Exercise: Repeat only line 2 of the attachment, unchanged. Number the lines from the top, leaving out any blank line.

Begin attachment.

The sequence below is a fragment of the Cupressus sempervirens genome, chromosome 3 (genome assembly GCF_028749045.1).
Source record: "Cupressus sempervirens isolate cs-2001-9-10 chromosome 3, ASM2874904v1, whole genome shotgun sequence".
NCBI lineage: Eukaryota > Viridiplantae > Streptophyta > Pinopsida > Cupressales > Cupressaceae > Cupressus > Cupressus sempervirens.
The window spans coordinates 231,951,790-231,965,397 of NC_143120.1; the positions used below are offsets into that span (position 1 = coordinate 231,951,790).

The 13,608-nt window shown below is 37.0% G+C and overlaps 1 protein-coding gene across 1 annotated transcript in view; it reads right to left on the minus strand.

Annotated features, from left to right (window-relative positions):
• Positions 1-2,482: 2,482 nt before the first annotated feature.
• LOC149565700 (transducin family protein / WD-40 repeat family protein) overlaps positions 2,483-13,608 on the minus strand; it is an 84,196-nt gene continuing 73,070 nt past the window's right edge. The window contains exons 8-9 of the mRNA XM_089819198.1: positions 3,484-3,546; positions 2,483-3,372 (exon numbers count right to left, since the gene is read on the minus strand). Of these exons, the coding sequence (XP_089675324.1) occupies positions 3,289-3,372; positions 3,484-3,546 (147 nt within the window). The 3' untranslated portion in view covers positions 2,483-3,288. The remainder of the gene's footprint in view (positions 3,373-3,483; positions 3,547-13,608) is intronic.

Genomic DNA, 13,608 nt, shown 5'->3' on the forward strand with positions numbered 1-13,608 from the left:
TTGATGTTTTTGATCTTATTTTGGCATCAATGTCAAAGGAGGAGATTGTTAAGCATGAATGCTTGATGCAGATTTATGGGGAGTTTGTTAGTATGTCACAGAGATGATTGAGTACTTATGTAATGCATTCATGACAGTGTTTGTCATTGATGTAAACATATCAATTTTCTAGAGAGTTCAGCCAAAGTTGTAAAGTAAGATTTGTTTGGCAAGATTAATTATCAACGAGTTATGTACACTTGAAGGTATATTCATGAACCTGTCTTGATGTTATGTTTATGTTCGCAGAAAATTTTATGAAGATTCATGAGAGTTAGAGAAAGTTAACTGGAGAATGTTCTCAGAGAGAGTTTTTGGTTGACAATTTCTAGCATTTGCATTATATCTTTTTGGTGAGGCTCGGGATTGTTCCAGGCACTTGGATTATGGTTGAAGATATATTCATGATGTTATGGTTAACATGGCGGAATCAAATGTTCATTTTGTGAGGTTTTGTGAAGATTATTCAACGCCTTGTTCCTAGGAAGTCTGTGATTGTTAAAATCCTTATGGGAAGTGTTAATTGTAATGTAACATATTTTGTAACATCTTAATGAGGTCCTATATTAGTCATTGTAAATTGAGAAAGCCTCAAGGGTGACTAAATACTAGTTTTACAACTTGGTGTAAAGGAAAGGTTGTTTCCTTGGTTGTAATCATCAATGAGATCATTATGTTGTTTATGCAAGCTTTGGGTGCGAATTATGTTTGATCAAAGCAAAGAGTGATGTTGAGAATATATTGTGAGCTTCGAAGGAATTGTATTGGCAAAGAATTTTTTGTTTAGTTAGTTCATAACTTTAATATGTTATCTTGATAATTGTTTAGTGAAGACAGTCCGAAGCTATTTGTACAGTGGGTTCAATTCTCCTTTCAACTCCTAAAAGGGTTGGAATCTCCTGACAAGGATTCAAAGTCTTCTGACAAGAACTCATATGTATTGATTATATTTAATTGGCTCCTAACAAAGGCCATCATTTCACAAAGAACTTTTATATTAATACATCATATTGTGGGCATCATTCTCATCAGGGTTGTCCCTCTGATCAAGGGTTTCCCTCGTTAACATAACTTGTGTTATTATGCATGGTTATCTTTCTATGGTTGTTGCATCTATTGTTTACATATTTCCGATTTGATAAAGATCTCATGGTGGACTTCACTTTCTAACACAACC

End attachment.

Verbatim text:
Source record: "Cupressus sempervirens isolate cs-2001-9-10 chromosome 3, ASM2874904v1, whole genome shotgun sequence".